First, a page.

Best Weed Killer For Gravel Driveways And Paths
Aug 8, 2023
A gravel road or walkway may quickly become overrun with weeds, and removing them all by hand can be time-consuming and physically taxing. An herbicide may become your closest buddy in the situation.
Choosing a herbicidal solution from an unlimited array of options may be challenging. However, having more knowledge about your options can help you choose more intelligently.
Over the years, I've tried several weed killers for gravel roads and walkways; consequently, I have some clear favorites. To help you in making a more educated decision, I'll define specific terms used while discussing herbicides in this post and share my choices.
Top Gravel Weed Killers
Here are our top suggestions if you're looking for the fastest ways to clear weeds from your gravel driveway or walkway.
For Gravel Driveways, Choose Weed Killer
There are several types of herbicides available. Knowing the characteristics and applications of each kind might help you choose which is ideal for your weed-killing need.
Spray vs. Granular Weed Killer vs. Herbicide
Depending on your choices and requirements, pre-emergent (preventive) and post-emergent herbicides are available in either a liquid spray or a dry granular form.
According to a Purdue University research, a liquid spray tends to function better than a granular herbicide unless you choose a variety that mainly targets roots. Liquid sprays are simpler to apply consistently and may be used as a spot treatment.
However, granular herbicides often need less product volume and are simpler to apply over broader areas, mainly if you invest in a broadcast spreader. There is less drift and blowback if you live in a windy region.
Organic Vs. Synthetic
The substances that organic and synthetic pesticides utilize to kill weeds are different. Natural substances are used in organic herbicides.
Ingredients in synthetic pesticides may be poisonous to both people and animals. Additionally, they could affect the ecosystem. This covers adverse impacts on animals and the chance of runoff into nearby water and water sources.
Our Pick for Organic Weed Killer
All organic herbicides are non-selective. Thus additional caution should be used when using them close to the margins of walkways that border lawns, borders, and other areas of vegetation that you want to maintain. Details are provided below.
Organic weed killers often include the following ingredients:
- 2-Phenethly propionate
- 5-7% Acetic acid (vinegar)
- Ammonium Canongate
- Citric acid
- Corn gluten mill
- Cinnamon, citrus, clove, clove leaf, and lemongrass oil are eugenol essential oils.
- Herbicidal soaps with long-chain fatty acids
- Lauryl sulfate sodium
Our Pick for Synthetic Weed Killer
Herbicide: Selective or Non-Selective
Non-selective herbicides attack whatever they touch, whereas selective herbicides exclusively attack weeds or certain varieties of noxious grass.
On gravel roads, I like applying a non-selective herbicide. After all, the objective is to eliminate everything that isn't gravel.
However, if you choose to use a selective herbicide for a gravel route as opposed to a non-selective one, you face the risk of just eliminating part of the undesired weeds and grass in your gravel.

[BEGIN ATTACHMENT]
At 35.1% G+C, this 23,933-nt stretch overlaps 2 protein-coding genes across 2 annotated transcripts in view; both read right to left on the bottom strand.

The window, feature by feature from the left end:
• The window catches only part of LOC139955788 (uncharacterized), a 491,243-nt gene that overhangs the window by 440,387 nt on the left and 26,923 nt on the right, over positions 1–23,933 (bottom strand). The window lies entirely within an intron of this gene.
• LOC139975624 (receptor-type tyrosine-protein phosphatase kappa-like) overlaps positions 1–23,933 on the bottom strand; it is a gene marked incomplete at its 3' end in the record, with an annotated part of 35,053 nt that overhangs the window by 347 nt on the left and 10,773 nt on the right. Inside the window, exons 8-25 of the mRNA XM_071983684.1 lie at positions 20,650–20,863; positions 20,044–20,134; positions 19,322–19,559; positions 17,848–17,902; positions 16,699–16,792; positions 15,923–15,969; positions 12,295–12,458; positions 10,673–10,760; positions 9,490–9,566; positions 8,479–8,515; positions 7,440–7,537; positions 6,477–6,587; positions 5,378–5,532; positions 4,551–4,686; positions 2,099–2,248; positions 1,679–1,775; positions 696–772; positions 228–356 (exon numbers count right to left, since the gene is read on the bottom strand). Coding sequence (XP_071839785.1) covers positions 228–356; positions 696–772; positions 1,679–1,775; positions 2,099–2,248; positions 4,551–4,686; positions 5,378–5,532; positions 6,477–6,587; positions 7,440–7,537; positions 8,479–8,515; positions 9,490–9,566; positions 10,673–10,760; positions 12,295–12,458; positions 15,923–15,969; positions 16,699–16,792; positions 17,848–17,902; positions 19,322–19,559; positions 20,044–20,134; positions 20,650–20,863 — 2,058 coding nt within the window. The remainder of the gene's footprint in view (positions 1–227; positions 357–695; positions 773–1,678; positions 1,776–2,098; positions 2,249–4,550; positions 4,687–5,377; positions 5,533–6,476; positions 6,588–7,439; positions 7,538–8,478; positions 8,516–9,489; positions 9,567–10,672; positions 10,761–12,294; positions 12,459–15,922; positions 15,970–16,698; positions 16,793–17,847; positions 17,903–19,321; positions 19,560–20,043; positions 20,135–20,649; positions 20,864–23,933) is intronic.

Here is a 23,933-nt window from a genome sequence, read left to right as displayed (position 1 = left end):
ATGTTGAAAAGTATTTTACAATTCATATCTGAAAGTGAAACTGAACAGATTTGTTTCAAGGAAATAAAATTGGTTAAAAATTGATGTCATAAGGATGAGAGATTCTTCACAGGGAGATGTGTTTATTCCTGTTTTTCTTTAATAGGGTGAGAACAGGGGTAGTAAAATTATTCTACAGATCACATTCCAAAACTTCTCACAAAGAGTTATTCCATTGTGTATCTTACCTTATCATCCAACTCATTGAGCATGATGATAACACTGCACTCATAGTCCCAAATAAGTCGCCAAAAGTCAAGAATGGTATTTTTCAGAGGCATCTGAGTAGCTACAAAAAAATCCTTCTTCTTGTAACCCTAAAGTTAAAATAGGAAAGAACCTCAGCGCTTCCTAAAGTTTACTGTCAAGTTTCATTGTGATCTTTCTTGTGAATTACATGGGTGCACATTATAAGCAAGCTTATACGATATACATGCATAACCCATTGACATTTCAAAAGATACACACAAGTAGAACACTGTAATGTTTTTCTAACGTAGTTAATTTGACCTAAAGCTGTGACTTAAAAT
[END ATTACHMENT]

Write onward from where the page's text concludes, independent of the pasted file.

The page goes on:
If you decide to use a selective herbicide, make sure you are aware of the weeds you have developed and choose a substance designed to eradicate them.
Prepared or Concentrated
While concentrated herbicides must be diluted with water before use, the ready-to-use herbicide is ready to distribute or spray.
I wouldn't say I like mixing concentration. Thus I like ready-to-use recipes. Splashing is always a possibility.
But purchasing concentrate might help you save money. Additionally, you may make your weed-killing combination stronger for kinds that are more difficult to eradicate.
Review of Weed Killers for Gravel Areas
I've tried a lot of weed killers for my gravel road over the years, and I've narrowed down my favorites to a tiny group.
The ones that function best and are most cost-efficient are the ones I keep returning to. I'll start the list with my favorite synthetic and organic weed killers, then add my other two favorites to complete the list.
Organic Weed and Grass Killer Green Goblin
Among organic herbicides, Green Goblin is my fave. It is post-emergent, non-selective, and works quite well on crabgrass, foxtail, and broadleaf weeds on my gravel drive.
Because Green Goblin only includes OMRI-listed components, all essential oils, I feel secure using them. As a result, I can relax regarding toxicity. Cinnamon oil, citric acid, clove oil, rosemary oil, sesame oil, and thyme oil are on the list of components. When used as instructed, it's secure for both people and animals.
Not all natural herbicides are effective. However, after a few hours of spraying this to my gravel road, undesired flora begins to die.
Depending on the amount of the area you need to treat, you may purchase this herbicide in either a 24-ounce or a gallon-sized bottle.
- Use organic products around children and animals.
- It is packaged in a ready-to-use aerosol container.
- Since the primary components arise after the fact, prevention is not possible.
Roundup Ready-To-Use Weed & Grass Killer
For avoiding and getting rid of unwelcome weeds and grass in your gravel, there is simply no substitute for Roundup. You may spray the whole driveway as a prophylactic measure as it includes a pre-emergent herbicide. You can spot spray when anything emerges that you don't want. However, it also functions as a post-emergent tool. In 3 hours, you'll be able to see the results.
Glyphosate isopropylamine salt, pelargonic acid, and associated fatty acids are the major components of Roundup. These components combine to create a non-selective killer that will effectively get rid of the majority of weeds and broadleaf grasses.
There are 170.24 ounces of product in this ready-to-use formulation. You may create a protective plant shield over a particular plant you wish to destroy using the sure-shot wand and prevent unintentionally spraying a plant you want to maintain.
As soon as the treated area has dried, children and pets may walk on it.